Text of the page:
When the story started out, I knew something had to go wrong, because it’s a story of course, but I did not expect a cautionary tale about the importance of gut bacteria and network security! Very cool. How did this story come together for you? Did it give you any surprises along the way?
Initially, the story was very short—actually a flash piece. But I loved the premise and kept feeling like I had more to say. So in part, the very fact that it became so long was a surprise. Jade also surprised me. Initially I thought of her as a side character, a minor player without much personality. But the more I wrote, the more I liked her and wanted to see what she could do with this world, given that she wasn’t the one who created it but was trapped there just as Ash was. And finally, there were some points in the plot where I felt like I was being challenged alongside the characters. When Jade figures out how to use the aggregator to solve her long-term food problem, for instance, that was not something I had planned ahead. I too was shaking my head and asking myself, “Why didn’t I think of that sooner?”
I don’t know if TV producers read these spotlights, but if there are any out there, I would like to suggest that this would make a great TV episode of something, like Black Mirror. Especially since you have so many great visuals. I really liked the crows. How did you go about designing the world and picking the elements you have? Is there any favorite bit you want to make sure readers noticed?
Well, thanks, I certainly wouldn’t object! It’s funny that you noted the crows, because they were actually the last element I added to the story. As I said, part of what interests me here is the way Jade becomes more powerful and more at home in this world as the story goes on. But as I was finishing the story, I realized I wanted some physical manifestation of that, and the crows were the physical presence I chose. As carrion eaters, they’re often associated with death, and the story is also about the necessity of death and decay. But beyond that, Jade’s relationship with the crows allowed me to visualize the ways in which she was becoming integrated into the life of this strange planet. At first she’s repelled by them, but by the end she’s literally wearing their feathers and having them sit on her body or fly around her. When I was preparing to do the last draft of the story I wrote a note at the top that said “ADD CROWS,” and as I did they became one of my favorite parts. So there they are.
The entire story also started with another image (years back—I’m a slow writer!): the opening image of the trees that were constantly dropping their leaves in the perpetual autumn of this planet, creating huge piles of dead leaves that never disappear. It’s an image that I find both beautiful and chilling, and that is the tone I hoped to set for the story.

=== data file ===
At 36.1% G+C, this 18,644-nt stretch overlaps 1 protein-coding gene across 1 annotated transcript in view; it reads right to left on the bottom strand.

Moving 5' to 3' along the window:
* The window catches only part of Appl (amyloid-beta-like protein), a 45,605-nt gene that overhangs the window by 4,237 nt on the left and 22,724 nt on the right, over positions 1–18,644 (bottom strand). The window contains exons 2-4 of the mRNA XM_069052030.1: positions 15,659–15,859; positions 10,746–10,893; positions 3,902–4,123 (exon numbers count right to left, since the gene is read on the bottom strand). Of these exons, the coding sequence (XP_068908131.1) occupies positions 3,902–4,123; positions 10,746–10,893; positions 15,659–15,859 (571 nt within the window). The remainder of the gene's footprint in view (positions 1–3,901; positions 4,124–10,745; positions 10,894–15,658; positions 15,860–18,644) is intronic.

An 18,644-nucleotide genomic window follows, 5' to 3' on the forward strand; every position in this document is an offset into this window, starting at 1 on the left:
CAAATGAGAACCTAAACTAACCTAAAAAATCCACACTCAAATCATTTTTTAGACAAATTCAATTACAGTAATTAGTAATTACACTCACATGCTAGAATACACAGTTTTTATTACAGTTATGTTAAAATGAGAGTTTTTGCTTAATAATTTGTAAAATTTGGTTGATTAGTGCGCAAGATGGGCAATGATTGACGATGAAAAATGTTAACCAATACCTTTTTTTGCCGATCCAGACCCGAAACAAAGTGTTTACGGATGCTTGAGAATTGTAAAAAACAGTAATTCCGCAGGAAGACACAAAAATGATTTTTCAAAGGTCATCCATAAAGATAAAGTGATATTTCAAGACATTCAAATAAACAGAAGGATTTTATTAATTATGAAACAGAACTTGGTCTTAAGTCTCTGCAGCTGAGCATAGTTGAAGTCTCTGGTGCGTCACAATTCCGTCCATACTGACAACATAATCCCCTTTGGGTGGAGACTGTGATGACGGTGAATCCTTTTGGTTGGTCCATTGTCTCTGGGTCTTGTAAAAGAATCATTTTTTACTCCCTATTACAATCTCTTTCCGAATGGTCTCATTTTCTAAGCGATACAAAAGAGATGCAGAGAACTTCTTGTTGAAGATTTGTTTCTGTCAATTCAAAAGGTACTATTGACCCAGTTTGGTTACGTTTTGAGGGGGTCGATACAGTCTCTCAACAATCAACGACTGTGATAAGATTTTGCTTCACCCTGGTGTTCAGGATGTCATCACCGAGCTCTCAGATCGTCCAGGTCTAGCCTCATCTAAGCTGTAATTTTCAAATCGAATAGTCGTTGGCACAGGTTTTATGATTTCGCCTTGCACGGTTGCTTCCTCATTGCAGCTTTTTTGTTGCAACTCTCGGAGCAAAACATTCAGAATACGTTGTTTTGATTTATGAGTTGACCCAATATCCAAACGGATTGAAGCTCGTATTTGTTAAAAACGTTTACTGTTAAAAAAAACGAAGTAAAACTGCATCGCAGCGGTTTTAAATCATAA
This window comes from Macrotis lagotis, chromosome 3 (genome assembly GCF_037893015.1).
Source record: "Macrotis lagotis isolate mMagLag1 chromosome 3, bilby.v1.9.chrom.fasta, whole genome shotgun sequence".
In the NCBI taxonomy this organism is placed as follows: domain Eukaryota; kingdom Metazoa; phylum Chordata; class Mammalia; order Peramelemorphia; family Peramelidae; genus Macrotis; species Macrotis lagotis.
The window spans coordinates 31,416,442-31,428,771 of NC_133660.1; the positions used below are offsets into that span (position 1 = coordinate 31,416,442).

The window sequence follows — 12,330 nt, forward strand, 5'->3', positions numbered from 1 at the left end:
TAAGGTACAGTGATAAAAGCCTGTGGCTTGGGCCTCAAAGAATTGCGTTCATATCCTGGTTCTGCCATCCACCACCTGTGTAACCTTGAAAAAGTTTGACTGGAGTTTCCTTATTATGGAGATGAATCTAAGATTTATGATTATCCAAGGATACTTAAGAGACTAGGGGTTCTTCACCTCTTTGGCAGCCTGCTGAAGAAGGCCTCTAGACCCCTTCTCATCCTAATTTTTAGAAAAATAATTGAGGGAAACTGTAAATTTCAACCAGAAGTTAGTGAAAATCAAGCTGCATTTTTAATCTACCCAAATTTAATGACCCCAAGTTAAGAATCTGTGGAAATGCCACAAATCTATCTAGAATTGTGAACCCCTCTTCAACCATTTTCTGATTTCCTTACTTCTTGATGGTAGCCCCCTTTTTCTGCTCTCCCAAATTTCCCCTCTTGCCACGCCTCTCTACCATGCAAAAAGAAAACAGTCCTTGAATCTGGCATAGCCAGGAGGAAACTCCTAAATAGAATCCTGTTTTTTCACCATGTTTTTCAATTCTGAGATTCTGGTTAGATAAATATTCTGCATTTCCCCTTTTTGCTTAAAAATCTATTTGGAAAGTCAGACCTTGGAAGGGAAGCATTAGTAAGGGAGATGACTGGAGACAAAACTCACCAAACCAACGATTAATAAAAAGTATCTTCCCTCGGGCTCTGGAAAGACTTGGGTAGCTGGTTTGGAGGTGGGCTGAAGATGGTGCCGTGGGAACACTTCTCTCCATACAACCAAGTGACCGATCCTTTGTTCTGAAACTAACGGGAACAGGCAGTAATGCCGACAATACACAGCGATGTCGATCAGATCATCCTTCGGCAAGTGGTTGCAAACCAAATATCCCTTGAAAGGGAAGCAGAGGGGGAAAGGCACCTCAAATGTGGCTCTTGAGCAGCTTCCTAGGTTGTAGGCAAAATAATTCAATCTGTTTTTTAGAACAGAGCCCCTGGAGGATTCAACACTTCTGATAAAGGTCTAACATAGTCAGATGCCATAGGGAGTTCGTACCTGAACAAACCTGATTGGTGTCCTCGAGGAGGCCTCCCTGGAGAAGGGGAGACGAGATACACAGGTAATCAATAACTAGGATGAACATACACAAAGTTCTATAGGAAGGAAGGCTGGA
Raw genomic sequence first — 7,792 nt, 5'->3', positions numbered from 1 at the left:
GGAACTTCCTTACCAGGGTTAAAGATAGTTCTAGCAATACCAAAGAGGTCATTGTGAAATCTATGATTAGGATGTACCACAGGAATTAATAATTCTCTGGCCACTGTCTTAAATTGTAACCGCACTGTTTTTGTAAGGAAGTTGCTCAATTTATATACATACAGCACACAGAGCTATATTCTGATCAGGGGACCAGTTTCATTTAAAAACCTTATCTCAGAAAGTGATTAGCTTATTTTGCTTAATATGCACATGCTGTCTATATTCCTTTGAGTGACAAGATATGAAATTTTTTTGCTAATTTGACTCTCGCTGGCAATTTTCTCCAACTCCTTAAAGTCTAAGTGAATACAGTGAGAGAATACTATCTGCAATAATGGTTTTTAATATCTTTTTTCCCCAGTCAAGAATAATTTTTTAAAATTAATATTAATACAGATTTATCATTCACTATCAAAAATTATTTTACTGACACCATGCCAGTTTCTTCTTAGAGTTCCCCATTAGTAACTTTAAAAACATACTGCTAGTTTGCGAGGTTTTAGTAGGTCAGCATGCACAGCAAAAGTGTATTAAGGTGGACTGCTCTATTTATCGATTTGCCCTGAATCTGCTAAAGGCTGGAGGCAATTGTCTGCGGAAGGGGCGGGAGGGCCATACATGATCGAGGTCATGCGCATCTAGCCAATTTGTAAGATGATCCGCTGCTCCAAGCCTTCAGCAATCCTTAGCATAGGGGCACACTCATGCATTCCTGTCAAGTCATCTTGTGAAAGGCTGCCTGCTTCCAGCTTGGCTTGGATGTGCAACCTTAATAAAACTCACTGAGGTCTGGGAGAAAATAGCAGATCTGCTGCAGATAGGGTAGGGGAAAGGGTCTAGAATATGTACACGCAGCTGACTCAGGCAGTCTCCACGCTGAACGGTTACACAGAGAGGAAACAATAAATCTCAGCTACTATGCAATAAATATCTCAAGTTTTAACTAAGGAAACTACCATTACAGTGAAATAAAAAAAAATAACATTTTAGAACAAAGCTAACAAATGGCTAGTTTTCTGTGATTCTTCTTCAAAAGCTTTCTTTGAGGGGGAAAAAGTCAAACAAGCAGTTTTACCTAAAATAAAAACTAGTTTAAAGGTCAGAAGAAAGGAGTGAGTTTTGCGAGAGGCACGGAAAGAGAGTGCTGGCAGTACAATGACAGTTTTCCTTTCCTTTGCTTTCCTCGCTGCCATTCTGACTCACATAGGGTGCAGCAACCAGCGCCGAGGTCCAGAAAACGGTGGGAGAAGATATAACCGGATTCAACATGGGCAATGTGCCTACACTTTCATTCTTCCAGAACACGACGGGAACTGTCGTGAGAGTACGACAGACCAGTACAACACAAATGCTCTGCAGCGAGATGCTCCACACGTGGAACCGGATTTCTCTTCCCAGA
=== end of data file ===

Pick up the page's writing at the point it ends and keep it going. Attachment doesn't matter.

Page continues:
This felt like a suitable pandemic tale, with the two of them totally isolated, though who knows what state of lockdown/former lockdown readers may be in when the issue comes out. How have you been holding up with everything 2020 has been offering?
Yes! As I said, I’ve been working on this story for a few years, off and on, but once it became clear that the pandemic was going to be a long-term thing, I thought, “I really have to finish this one now.” Not only because the characters are so isolated, but because COVID and lockdown have made me think so much about how we interact with microbes, how much mental space we spend on the destructive ones and how little we usually think about the ones that help us and make our lives possible.
The pandemic has been tough in a lot of ways, of course. I miss my siblings, my nephew, my extended family. I miss writing in coffee shops, as trivial as that sounds. And like everyone, I really miss my friends, and even just interacting with strangers. But there have been some silver linings. I’ve been spending time outdoors almost every day, even in the colder weather, and it has forced me to slow down a bit and really enjoy the ways the natural world changes with the seasons. And I’ve been extremely fortunate to have a National Endowment for the Arts grant this year, which has allowed me to continue writing. I’m helping to homeschool my kids, which was not part of my plan for this year before COVID arrived, and if I had to do my usual full-time teaching on top of that I’m sure I would not have time to write. So I’m grateful for the work I’m being allowed to do.
What have you been working on lately? Any new or forthcoming work that readers can look for?
I’m currently working on a novel set in a gender-segregated world. It has a pandemic section that I wrote long before the current pandemic, so that has been a little strange to live through (and I joke with my friends that I could have saved a lot of time on research by just waiting until 2020). A short story based on material from the book will be published in the MIT Technology Review this month.
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